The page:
Another powerful Senator has called for an investigation into Rupert Murdoch’s News Corp. after continued allegations and arrests into the phone hacking scandal in Britain.

Sen. Dick Durbin (Ill.), the second-ranking Senate Democrat, has called for congressional hearings and investigations of Rupert Murdoch’s media empire to determine whether it employed illegal practices in the United States.

Durbin called for Congress to investigate the matter after British police arrested Rebekah Brooks Sunday morning in a widening probe of phone hacking and police payoffs by journalists who worked for Murdoch […]

“I can tell you that there are questions about whether the Foreign Corrupt Practices Act has been violated by Rupert Murdoch and his news empire and what’s going on in England is startling,” Durbin said Sunday on NBC’s “Meet the Press.”

Durbin reiterated Democrats’ demands that the FBI investigate possible illegal practices by Murdoch’s media companies within the U.S.

“We need to follow through with the FBI investigation and also with congressional investigations,” he said.

It defies logic to suggest that Murdoch’s stateside properties did not engage in the same illegal behavior that his British tabloids engaged in. I would focus on Page Six at the New York Post in particular, as that was the closest thing to a British-style tabloid in this country. I don’t think there’s any question that you would find some line-crossing there. And even if the US properties were somehow squeaky clean, allegations about hacking into the voicemails of 9-11 victims or hacking into Jude Law’s phone while he was on US soil, or the Foreign Corrupt Practices Act, offer plenty of support for Congressional hearings, in addition to the ongoing FBI case.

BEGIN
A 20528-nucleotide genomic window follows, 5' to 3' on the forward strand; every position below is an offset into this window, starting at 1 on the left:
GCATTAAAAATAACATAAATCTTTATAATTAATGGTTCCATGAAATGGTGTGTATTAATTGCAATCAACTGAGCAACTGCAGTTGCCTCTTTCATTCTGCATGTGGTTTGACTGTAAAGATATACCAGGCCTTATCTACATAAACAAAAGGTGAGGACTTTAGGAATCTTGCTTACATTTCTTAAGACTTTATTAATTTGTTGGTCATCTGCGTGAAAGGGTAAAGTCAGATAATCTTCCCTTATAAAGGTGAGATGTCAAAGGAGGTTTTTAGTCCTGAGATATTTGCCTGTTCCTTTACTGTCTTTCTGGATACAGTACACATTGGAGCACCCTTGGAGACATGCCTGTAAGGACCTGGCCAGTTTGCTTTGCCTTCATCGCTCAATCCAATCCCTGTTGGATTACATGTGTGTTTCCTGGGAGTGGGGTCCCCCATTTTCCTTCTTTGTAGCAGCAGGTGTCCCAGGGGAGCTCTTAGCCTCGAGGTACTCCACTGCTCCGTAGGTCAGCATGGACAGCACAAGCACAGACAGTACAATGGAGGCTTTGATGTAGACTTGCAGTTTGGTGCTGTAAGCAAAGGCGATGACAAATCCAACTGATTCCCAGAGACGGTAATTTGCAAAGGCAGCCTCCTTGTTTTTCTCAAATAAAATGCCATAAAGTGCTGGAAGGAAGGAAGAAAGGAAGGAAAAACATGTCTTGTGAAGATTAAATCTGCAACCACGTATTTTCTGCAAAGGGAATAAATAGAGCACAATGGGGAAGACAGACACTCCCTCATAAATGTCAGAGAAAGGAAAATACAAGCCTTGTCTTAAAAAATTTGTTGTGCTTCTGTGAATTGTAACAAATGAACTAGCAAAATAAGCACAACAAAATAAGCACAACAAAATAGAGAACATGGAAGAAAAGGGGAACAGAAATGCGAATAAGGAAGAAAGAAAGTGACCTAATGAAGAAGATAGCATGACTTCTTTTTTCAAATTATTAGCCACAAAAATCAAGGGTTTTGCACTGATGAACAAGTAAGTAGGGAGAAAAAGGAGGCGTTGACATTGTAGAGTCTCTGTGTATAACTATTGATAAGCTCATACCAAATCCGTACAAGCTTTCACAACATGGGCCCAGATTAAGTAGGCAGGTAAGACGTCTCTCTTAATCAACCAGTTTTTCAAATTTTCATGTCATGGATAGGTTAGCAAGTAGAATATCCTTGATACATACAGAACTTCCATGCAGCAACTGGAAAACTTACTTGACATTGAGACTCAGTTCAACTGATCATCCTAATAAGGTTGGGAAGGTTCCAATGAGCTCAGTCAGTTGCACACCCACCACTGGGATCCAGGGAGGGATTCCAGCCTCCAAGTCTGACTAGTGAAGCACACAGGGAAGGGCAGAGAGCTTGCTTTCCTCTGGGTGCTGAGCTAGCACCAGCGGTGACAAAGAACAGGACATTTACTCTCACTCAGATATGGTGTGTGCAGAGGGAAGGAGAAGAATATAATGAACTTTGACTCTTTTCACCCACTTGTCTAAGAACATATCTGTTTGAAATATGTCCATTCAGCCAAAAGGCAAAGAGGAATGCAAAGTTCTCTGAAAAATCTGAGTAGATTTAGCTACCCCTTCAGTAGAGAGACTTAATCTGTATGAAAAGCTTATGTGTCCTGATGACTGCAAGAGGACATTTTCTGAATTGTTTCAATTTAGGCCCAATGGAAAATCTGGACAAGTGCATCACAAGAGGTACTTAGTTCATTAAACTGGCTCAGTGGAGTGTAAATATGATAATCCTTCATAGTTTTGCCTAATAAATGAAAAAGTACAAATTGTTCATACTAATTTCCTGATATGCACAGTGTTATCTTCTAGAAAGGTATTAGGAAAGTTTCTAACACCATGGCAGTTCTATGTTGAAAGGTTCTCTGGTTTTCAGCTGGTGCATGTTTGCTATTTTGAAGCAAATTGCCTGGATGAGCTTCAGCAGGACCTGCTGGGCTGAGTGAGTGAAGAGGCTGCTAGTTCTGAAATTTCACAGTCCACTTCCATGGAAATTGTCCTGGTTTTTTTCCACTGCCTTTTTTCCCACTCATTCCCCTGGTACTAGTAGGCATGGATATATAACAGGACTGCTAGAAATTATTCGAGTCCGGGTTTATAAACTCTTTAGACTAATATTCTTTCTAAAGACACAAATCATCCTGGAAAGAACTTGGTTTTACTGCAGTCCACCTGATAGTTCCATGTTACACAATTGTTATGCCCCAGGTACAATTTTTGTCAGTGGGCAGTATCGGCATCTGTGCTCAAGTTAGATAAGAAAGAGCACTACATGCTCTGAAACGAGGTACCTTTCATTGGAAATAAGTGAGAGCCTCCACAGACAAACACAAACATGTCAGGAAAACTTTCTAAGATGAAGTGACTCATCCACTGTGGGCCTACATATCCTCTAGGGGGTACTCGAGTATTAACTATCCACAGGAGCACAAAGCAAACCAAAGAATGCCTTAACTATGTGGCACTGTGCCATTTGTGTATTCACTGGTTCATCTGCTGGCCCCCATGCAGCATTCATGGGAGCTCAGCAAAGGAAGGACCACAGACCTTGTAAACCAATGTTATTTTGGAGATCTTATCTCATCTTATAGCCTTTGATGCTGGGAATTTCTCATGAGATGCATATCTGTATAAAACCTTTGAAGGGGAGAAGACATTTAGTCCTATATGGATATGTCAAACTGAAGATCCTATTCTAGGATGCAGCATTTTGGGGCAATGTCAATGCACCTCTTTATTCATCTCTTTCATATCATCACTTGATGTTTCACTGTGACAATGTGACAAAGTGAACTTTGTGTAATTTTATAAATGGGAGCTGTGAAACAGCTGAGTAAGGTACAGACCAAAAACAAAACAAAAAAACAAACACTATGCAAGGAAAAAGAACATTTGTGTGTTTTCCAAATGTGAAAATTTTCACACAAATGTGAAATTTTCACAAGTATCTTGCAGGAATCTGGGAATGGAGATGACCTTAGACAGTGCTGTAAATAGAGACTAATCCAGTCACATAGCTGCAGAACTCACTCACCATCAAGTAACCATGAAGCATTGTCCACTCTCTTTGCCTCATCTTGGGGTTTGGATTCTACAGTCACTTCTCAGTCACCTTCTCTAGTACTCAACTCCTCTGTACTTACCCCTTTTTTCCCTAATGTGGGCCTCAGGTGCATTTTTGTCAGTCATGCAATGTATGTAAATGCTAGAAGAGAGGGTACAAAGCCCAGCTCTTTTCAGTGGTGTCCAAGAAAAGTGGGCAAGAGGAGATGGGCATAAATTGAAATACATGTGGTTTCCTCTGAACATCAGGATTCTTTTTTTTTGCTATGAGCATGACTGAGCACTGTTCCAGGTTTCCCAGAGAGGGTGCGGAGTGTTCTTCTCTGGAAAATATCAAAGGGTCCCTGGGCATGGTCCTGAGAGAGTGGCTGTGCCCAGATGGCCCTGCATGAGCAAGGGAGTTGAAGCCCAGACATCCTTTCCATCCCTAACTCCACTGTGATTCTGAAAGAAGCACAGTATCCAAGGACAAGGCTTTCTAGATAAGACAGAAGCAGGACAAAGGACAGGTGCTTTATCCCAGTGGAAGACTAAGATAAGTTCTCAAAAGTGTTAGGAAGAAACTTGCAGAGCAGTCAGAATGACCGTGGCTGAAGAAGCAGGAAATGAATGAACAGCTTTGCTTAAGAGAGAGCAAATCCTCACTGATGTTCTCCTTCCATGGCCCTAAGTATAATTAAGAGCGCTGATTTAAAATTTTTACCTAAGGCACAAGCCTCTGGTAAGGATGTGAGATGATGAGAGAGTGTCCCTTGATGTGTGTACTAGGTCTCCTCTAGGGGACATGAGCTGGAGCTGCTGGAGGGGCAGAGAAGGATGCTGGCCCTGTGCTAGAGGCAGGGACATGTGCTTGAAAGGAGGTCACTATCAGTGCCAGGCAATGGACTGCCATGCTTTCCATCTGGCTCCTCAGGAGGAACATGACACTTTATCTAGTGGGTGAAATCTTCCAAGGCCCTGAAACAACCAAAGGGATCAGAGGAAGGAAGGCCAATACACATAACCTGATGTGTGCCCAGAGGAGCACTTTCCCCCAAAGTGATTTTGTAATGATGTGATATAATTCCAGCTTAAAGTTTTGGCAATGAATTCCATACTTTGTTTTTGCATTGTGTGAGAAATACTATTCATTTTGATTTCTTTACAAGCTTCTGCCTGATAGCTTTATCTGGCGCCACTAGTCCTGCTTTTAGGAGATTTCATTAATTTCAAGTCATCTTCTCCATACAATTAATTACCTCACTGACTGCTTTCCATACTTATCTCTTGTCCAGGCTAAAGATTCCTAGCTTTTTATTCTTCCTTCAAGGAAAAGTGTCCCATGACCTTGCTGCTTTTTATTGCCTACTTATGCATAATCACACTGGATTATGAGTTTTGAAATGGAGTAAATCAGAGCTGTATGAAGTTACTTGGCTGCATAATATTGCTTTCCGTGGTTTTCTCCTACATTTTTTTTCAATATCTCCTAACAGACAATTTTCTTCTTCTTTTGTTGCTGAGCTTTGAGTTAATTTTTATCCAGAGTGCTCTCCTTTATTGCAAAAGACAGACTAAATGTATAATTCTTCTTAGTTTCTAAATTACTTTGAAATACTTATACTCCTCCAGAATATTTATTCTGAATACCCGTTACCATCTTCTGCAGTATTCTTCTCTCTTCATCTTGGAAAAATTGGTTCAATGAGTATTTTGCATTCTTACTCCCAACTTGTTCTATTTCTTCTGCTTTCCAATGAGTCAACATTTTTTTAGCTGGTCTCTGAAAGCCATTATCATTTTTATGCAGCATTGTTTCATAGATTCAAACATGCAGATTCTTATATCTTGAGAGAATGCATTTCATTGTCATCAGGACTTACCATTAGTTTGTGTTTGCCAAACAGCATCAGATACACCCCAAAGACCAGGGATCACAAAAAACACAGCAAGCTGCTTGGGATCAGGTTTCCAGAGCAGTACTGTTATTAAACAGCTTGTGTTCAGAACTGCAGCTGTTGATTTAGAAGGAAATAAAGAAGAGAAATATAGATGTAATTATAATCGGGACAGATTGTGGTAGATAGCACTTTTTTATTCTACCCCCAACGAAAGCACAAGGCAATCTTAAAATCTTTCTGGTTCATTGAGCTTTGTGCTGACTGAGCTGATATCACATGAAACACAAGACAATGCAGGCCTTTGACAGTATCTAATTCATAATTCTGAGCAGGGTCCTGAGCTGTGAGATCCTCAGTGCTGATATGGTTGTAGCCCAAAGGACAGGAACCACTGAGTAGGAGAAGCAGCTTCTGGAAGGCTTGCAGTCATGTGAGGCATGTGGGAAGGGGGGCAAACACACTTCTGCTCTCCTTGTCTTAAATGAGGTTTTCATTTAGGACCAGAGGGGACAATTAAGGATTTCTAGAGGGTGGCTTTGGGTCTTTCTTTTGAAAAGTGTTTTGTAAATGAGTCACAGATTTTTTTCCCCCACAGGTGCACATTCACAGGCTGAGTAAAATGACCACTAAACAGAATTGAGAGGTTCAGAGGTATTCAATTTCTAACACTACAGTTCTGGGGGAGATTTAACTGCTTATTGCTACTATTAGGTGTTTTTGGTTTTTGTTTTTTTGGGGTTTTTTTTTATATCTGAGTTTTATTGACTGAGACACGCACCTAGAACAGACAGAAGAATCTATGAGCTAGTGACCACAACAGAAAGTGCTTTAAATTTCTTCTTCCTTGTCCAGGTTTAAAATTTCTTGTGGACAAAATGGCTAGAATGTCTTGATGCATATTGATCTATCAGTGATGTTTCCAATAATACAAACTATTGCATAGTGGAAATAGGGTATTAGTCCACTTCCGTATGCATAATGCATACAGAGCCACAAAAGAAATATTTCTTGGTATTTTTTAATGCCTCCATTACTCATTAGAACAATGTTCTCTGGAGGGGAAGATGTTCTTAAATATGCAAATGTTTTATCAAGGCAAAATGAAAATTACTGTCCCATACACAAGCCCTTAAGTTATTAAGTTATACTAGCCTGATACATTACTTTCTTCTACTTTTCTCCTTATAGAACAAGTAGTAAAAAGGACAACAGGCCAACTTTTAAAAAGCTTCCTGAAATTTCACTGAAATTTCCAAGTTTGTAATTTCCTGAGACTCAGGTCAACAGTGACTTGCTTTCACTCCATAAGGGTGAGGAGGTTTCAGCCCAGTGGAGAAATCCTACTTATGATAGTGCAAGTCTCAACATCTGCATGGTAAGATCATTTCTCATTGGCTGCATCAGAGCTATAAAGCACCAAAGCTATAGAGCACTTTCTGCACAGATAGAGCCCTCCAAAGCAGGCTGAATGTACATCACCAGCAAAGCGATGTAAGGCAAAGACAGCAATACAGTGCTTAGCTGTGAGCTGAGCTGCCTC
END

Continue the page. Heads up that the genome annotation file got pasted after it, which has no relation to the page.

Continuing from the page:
Meanwhile, the whistleblower in the News Corp. scandal has turned up dead.

Sean Hoare, the former News of the World showbiz reporter who was the first named journalist to allege Andy Coulson was aware of phone hacking by his staff, has been found dead, the Guardian has learned.

Hoare, who worked on the Sun and the News of the World with Coulson before being dismissed for drink and drugs problems, is said to have been found dead at his Watford home.

Hertfordshire police would not confirm his identity, but the force said in a statement: “At 10.40am today [Monday 18 July] police were called to Langley Road, Watford, following the concerns for the welfare of a man who lives at an address on the street. Upon police and ambulance arrival at a property, the body of a man was found. The man was pronounced dead at the scene shortly after.

“The death is currently being treated as unexplained, but not thought to be suspicious. Police investigations into this incident are ongoing.”

I think “suspicious” about covers it.

David Dayen

David Dayen